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|Viewed 63 times|| |
|Reviewed by:||mariellesean|| |
|Posted on:||1/20/14 0:52 AM |
|Last Updated:||8/18/14 3:31 PM|
|Pattern Photo: |
McCall's Pattern Info
|Pattern Rating:||Easy & Great for Beginners |
|Review Rating:|| Very Helpful by 1 people |
|See other patterns in this category: Accessories Kids(boys & girls) |
|Fabric:||Cotton [See other projects in this fabric]|
|See full review here: Messy play aprons|
Childrens’ aprons and hats
3 to 8
Did it look like the photo/drawing on the pattern envelope once you were done sewing with it? IMG_1723
For the most part, yes, as I made some modifications as described below.
Were the instructions easy to follow?
N/A (since I only used three pattern pieces, added one of my own and put it together myself).
What you particularly liked or disliked about the pattern:
I liked that it is a basic apron off of which you can build. These are aprons are versatile and can be used by kids to protect their clothes not only during cooking, but for other messy activities like painting, workshop, gardening or even simply coloring using markers.
100% quilting cotton remnants from Jo-Ann.
Pattern alterations or any design changes you made:
The pattern pieces for the apron (#3), tie (#35) and pocket (#6) while self-drafting a rectangle measuring 2″ by 4″ for the loop were used. To make this reversible apron with waist loops and pocket, each of the four pattern pieces were cut twice from contrasting fabrics. For the tie, the fabric was pressed in half lengthwise, opened up, each side pressed in half again toward the fold (essentially, the width ends up being 1/4 of its original), opened up again and one end pressed 3/8″ perpendicularly toward the fold then the tie was edge-stitched in an L-shape to close (with one end left unfinished). The loop was created in the same manner, except both ends were left unfinished. On the right side of one apron cut-out, the ties and loops were pinned at the shoulder and waist, respectively. The contrasting apron cut-out was then placed with its right side on top of the ties and loops, pinned and then stitched leaving an opening at the bottom to turn. After turning, the apron was pressed and then edge-stitched all around. A pocket was added to one of the aprons on each side, centered and at waist level.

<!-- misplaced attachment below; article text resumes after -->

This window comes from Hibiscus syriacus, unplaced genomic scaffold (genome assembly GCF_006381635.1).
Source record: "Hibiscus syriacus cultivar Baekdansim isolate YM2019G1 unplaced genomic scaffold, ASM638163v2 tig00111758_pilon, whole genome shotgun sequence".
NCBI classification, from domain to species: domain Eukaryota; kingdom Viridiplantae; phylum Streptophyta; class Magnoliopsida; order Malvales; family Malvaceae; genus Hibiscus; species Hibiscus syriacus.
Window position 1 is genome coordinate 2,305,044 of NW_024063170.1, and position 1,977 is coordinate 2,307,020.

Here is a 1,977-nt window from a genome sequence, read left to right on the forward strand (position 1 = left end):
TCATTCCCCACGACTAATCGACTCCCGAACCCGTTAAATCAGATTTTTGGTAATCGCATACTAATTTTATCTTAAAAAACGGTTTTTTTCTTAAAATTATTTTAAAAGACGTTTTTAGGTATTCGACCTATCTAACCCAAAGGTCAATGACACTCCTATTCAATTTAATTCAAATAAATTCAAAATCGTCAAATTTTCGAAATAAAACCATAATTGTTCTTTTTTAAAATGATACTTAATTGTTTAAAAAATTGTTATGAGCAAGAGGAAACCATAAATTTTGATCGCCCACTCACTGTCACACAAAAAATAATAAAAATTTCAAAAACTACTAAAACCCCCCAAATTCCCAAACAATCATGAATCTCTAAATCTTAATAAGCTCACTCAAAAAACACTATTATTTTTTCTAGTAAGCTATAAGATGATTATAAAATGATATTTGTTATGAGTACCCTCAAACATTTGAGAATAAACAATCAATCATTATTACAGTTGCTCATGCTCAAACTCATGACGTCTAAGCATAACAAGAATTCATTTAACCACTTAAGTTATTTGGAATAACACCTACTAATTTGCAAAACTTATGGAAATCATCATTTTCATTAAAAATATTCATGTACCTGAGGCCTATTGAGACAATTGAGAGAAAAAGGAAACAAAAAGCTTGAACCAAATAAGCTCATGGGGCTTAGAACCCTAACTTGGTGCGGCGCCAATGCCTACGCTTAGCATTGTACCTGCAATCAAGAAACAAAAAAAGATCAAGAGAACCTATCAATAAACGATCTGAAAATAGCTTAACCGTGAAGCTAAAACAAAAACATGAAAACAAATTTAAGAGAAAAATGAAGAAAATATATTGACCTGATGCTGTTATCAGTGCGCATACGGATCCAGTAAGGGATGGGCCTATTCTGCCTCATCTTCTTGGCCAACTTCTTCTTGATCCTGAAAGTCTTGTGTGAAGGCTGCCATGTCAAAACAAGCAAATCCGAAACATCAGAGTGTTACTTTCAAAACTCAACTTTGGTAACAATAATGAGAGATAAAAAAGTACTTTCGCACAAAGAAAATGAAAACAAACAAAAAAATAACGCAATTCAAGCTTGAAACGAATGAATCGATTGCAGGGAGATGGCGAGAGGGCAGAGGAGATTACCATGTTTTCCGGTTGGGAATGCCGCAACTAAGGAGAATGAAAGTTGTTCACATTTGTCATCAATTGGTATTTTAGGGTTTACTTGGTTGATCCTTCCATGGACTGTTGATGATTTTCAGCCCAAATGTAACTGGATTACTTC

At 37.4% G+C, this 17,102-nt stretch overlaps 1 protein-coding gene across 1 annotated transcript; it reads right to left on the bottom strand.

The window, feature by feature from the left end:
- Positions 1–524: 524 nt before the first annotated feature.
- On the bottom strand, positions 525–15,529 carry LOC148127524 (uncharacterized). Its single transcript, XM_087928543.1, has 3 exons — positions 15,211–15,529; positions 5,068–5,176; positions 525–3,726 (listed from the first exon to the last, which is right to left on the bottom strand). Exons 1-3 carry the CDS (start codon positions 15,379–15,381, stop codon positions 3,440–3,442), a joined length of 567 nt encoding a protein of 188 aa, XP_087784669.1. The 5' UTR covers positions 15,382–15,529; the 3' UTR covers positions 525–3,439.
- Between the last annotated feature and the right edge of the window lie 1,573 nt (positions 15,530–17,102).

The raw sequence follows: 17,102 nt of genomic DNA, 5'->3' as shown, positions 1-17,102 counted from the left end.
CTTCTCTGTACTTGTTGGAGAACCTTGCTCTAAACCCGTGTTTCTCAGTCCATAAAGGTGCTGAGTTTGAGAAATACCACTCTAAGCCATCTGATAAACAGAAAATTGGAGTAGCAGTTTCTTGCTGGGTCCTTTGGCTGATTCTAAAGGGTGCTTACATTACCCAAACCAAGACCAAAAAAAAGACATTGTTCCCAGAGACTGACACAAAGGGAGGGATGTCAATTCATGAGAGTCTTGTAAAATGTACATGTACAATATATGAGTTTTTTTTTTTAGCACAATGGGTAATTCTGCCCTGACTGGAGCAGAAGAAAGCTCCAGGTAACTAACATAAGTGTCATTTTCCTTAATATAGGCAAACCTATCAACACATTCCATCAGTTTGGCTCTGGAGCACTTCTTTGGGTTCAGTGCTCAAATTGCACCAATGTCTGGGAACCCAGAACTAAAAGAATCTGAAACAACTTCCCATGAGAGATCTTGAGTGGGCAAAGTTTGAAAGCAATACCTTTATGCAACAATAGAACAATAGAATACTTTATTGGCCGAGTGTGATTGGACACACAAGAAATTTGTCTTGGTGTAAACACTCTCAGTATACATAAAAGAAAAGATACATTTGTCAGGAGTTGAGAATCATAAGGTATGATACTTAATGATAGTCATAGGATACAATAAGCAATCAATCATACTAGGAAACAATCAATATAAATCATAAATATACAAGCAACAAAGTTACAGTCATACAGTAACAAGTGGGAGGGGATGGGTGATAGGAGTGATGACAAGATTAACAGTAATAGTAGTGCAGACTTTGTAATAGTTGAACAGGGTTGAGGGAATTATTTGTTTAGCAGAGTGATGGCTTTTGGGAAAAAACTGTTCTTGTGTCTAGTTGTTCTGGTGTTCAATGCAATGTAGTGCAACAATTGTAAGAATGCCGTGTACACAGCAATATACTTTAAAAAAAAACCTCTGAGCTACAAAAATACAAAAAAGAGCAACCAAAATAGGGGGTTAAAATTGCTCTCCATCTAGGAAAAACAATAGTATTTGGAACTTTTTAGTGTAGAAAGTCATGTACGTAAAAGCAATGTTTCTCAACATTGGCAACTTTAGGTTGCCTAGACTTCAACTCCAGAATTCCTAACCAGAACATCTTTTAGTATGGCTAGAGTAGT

Would you sew it again? Would you recommend it to others?
See full post here: Messy play aprons
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